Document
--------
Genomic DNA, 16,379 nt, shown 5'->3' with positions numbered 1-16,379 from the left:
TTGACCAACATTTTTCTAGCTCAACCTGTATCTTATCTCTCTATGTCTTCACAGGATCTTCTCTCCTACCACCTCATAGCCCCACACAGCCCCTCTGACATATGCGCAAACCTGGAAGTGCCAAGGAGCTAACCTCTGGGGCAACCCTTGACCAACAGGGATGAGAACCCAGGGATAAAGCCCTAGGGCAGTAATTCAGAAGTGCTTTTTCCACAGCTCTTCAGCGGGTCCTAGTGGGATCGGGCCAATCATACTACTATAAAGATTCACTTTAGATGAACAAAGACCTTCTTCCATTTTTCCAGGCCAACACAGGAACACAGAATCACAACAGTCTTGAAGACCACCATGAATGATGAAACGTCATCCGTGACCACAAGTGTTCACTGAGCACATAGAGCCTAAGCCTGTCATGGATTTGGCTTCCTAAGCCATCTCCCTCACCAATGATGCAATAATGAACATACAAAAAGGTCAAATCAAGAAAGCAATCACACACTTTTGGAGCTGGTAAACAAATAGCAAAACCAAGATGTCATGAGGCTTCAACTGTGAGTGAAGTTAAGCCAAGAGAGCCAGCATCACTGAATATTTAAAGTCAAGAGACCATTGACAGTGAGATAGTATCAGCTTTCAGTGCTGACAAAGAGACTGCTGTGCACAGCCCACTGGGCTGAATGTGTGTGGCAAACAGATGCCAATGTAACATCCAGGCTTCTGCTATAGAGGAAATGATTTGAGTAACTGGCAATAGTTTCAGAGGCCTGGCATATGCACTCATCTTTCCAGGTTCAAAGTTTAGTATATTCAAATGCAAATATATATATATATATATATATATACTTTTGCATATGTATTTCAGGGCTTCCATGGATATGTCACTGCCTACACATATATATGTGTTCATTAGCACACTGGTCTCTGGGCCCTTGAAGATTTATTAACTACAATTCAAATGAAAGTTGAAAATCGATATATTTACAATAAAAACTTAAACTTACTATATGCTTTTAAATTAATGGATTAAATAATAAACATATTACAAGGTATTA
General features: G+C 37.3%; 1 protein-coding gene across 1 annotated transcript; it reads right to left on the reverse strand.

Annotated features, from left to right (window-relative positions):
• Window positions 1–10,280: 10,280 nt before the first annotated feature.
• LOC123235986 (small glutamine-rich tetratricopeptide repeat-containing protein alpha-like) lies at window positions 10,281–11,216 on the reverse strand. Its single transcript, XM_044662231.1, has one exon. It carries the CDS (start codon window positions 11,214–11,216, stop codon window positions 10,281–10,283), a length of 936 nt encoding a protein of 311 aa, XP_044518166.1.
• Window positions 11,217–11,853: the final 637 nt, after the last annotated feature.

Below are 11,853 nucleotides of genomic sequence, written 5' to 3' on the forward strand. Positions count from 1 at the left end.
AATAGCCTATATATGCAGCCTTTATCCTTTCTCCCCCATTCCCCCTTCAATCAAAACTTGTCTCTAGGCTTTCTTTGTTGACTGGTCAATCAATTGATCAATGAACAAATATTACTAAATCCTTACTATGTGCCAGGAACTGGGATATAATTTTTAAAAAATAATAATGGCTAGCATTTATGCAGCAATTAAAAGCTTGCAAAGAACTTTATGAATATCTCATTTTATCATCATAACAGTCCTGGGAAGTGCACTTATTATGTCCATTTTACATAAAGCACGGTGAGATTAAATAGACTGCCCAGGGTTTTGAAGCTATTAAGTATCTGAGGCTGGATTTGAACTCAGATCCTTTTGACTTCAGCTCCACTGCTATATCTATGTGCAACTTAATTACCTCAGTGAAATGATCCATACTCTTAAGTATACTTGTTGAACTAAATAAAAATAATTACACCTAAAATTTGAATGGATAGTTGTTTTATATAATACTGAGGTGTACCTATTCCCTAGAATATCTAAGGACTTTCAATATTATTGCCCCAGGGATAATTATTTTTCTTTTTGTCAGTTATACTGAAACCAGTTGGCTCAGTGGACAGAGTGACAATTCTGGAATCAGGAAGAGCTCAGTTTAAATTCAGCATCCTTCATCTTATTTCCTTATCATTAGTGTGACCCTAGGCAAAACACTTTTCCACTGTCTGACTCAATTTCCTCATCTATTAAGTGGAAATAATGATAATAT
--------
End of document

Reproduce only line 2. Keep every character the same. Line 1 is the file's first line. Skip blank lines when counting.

TTGACCAACATTTTTCTAGCTCAACCTGTATCTTATCTCTCTATGTCTTCACAGGATCTTCTCTCCTACCACCTCATAGCCCCACACAGCCCCTCTGACATATGCGCAAACCTGGAAGTGCCAAGGAGCTAACCTCTGGGGCAACCCTTGACCAACAGGGATGAGAACCCAGGGATAAAGCCCTAGGGCAGTAATTCAGAAGTGCTTTTTCCACAGCTCTTCAGCGGGTCCTAGTGGGATCGGGCCAATCATACTACTATAAAGATTCACTTTAGATGAACAAAGACCTTCTTCCATTTTTCCAGGCCAACACAGGAACACAGAATCACAACAGTCTTGAAGACCACCATGAATGATGAAACGTCATCCGTGACCACAAGTGTTCACTGAGCACATAGAGCCTAAGCCTGTCATGGATTTGGCTTCCTAAGCCATCTCCCTCACCAATGATGCAATAATGAACATACAAAAAGGTCAAATCAAGAAAGCAATCACACACTTTTGGAGCTGGTAAACAAATAGCAAAACCAAGATGTCATGAGGCTTCAACTGTGAGTGAAGTTAAGCCAAGAGAGCCAGCATCACTGAATATTTAAAGTCAAGAGACCATTGACAGTGAGATAGTATCAGCTTTCAGTGCTGACAAAGAGACTGCTGTGCACAGCCCACTGGGCTGAATGTGTGTGGCAAACAGATGCCAATGTAACATCCAGGCTTCTGCTATAGAGGAAATGATTTGAGTAACTGGCAATAGTTTCAGAGGCCTGGCATATGCACTCATCTTTCCAGGTTCAAAGTTTAGTATATTCAAATGCAAATATATATATATATATATATATATACTTTTGCATATGTATTTCAGGGCTTCCATGGATATGTCACTGCCTACACATATATATGTGTTCATTAGCACACTGGTCTCTGGGCCCTTGAAGATTTATTAACTACAATTCAAATGAAAGTTGAAAATCGATATATTTACAATAAAAACTTAAACTTACTATATGCTTTTAAATTAATGGATTAAATAATAAACATATTACAAGGTATTA